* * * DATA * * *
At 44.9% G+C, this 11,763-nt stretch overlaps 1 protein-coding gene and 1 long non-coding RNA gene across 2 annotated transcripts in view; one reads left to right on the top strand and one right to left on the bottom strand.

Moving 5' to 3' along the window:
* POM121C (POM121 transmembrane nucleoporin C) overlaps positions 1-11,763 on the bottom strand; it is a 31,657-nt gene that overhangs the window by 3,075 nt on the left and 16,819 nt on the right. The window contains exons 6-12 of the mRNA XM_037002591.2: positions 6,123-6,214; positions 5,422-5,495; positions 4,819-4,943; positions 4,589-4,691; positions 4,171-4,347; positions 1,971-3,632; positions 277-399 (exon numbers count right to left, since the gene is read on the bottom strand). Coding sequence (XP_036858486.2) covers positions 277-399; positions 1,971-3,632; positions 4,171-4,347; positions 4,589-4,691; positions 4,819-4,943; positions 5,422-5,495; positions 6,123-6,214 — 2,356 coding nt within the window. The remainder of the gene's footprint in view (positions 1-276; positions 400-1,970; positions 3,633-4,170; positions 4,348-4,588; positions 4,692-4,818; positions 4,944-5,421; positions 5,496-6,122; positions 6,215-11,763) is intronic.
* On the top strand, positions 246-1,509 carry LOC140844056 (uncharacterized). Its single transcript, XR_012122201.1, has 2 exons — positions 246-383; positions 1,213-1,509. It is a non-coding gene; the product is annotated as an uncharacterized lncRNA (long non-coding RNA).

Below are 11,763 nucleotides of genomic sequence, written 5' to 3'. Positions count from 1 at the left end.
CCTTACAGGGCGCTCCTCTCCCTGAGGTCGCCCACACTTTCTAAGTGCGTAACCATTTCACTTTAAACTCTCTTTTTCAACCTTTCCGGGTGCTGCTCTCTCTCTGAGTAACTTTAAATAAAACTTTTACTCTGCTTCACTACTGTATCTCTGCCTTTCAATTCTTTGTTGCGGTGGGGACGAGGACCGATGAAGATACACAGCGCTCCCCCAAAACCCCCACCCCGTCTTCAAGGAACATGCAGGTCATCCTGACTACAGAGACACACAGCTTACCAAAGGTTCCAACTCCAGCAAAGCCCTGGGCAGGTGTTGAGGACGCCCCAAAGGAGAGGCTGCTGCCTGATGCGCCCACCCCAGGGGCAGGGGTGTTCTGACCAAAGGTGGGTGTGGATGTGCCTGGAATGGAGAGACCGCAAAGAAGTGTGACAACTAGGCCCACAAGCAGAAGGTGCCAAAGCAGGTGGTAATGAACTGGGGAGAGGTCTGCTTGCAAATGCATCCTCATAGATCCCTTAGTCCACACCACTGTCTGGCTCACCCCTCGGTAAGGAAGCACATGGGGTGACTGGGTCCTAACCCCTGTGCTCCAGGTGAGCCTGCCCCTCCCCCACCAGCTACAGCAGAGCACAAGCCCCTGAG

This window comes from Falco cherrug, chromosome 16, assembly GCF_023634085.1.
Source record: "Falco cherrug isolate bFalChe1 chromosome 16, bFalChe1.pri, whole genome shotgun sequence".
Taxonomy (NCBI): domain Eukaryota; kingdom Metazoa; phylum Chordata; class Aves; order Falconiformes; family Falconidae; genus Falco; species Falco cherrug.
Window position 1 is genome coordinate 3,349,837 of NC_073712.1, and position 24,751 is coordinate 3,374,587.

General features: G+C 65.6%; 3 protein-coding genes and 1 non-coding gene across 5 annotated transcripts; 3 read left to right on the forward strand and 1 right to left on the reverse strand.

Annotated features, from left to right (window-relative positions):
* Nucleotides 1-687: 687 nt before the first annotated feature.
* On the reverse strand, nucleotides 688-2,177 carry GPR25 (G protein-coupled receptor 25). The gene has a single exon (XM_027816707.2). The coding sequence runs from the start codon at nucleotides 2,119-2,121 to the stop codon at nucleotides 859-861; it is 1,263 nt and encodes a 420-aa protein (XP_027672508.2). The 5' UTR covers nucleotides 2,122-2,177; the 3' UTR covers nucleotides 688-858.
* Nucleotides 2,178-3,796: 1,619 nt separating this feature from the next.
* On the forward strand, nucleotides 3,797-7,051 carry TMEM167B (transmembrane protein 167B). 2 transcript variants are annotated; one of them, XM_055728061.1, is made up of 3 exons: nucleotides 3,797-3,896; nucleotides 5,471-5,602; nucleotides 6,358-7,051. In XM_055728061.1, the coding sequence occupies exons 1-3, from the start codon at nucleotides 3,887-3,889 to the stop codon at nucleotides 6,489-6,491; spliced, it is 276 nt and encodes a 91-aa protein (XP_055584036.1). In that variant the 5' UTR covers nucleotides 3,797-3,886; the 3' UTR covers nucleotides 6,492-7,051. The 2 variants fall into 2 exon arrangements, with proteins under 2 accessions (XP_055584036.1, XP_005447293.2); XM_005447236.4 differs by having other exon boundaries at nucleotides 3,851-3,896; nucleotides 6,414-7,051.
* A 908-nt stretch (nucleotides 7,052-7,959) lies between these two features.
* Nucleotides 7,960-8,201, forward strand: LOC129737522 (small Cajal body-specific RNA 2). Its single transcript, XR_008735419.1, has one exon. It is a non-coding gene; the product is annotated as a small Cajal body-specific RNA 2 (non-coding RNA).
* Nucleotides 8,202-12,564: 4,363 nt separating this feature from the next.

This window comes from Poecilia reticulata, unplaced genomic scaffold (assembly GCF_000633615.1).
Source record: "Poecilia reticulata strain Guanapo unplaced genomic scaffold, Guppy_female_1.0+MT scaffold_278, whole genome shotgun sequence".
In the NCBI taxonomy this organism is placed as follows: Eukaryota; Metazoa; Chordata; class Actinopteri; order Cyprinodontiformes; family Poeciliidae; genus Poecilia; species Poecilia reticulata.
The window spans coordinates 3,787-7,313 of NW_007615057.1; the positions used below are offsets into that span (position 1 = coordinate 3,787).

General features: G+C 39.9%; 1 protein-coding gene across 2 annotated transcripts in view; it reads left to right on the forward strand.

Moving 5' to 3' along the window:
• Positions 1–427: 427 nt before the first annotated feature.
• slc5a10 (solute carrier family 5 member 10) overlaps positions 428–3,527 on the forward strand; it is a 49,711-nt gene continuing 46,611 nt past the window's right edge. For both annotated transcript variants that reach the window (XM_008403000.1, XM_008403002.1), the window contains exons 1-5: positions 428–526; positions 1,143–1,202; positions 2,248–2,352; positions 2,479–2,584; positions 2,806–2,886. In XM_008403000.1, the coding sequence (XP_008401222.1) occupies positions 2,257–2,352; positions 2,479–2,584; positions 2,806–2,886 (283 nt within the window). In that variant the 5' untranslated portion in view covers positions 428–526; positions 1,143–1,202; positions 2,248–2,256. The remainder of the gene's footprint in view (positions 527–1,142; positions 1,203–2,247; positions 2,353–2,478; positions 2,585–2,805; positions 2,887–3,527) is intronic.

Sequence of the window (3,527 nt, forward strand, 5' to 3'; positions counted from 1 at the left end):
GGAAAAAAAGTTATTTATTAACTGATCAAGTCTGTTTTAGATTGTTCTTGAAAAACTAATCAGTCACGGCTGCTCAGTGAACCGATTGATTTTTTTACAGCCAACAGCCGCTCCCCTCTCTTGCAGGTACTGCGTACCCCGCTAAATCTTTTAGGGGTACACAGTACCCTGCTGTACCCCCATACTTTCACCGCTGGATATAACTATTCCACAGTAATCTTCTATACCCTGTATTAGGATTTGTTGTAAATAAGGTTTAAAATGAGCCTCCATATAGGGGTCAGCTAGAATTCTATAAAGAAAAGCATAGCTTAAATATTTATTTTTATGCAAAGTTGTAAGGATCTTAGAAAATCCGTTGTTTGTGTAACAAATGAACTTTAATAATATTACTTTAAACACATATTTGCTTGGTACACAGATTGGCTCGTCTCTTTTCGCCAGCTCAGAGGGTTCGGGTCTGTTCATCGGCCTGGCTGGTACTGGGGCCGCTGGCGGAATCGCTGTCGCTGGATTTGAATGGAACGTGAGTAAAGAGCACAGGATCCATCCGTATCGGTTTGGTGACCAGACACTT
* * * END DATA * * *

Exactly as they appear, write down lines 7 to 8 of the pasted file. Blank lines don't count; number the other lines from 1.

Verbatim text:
This window comes from Falco cherrug, chromosome 16, assembly GCF_023634085.1.
Source record: "Falco cherrug isolate bFalChe1 chromosome 16, bFalChe1.pri, whole genome shotgun sequence".